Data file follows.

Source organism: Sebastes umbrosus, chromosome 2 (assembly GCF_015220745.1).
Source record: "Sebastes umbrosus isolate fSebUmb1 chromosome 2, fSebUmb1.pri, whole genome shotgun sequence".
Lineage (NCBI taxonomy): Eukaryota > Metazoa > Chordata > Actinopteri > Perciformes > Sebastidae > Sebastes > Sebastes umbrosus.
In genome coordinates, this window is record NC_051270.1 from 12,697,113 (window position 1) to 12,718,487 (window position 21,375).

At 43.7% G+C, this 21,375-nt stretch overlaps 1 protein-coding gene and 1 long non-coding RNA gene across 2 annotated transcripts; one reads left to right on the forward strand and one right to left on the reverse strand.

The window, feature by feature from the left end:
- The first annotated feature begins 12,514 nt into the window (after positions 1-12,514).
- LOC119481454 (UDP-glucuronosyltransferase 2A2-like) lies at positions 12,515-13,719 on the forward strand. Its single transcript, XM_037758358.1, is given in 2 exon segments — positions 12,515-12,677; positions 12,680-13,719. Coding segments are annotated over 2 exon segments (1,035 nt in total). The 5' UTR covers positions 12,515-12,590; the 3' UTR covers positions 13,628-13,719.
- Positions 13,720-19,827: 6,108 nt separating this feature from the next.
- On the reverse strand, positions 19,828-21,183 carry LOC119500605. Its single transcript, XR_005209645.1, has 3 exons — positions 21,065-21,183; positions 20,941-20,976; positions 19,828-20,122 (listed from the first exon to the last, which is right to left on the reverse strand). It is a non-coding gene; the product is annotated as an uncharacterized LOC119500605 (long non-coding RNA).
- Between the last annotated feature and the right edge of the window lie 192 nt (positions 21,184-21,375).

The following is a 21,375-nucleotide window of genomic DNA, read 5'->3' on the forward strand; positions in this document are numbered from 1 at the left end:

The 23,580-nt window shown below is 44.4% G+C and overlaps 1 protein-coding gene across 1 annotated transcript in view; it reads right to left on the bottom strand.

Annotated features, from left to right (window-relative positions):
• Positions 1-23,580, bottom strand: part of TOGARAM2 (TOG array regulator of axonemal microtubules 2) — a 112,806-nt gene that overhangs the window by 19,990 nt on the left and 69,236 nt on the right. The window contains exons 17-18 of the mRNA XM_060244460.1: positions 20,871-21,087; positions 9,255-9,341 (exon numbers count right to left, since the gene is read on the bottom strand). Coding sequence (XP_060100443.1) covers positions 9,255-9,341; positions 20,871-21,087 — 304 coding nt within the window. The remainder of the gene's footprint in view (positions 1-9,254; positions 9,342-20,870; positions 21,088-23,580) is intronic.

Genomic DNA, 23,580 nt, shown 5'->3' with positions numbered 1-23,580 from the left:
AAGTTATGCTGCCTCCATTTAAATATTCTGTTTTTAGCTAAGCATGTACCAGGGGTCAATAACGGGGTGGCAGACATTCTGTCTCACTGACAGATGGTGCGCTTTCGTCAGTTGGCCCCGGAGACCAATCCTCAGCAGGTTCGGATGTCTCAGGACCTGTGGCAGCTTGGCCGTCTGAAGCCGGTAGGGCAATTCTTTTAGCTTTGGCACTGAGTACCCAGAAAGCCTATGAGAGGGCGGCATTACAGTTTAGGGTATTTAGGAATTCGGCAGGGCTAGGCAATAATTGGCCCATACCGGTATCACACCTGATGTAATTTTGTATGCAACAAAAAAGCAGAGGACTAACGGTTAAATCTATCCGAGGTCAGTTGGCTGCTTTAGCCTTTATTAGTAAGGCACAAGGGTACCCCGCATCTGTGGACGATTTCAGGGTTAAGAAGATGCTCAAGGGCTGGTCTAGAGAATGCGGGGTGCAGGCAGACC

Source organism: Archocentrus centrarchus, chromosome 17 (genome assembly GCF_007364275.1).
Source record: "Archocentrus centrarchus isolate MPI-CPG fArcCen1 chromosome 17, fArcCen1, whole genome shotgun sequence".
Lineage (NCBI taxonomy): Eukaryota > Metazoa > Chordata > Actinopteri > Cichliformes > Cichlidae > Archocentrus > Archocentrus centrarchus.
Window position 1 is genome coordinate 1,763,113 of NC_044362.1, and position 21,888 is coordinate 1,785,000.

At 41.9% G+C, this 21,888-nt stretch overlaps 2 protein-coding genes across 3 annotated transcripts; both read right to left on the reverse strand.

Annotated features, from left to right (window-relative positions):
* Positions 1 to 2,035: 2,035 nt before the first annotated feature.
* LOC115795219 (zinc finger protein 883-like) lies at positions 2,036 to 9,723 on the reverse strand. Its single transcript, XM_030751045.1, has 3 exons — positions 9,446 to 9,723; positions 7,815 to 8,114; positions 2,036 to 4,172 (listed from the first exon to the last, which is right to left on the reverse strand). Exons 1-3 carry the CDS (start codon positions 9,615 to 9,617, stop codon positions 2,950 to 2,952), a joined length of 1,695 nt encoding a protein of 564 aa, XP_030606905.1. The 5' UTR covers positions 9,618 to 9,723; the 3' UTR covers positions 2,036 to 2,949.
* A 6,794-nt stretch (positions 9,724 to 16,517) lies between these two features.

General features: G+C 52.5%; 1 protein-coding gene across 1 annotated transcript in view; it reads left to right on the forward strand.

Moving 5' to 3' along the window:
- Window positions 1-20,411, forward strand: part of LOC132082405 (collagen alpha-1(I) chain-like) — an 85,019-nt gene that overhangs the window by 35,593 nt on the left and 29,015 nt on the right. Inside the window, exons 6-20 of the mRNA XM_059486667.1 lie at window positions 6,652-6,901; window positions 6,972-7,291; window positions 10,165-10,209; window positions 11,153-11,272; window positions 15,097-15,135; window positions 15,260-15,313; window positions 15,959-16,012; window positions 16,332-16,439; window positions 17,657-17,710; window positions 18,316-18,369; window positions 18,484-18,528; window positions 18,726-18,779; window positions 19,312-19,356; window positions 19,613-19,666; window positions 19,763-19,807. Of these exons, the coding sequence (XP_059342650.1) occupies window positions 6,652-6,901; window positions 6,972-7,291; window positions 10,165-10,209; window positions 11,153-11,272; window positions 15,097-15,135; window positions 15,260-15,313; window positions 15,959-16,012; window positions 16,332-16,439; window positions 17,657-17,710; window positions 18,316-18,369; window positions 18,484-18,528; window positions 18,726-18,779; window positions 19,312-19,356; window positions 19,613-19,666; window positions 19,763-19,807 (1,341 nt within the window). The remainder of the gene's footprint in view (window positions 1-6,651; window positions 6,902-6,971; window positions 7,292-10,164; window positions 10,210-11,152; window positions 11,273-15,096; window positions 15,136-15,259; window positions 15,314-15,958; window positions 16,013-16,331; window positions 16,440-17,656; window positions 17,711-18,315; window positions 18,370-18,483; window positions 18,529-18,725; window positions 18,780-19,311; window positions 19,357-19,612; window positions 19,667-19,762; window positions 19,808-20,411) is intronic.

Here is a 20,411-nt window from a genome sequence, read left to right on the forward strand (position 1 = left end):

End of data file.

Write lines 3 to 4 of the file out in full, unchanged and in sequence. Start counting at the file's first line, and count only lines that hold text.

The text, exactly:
Lineage (NCBI taxonomy): Eukaryota > Metazoa > Chordata > Actinopteri > Perciformes > Sebastidae > Sebastes > Sebastes umbrosus.
In genome coordinates, this window is record NC_051270.1 from 12,697,113 (window position 1) to 12,718,487 (window position 21,375).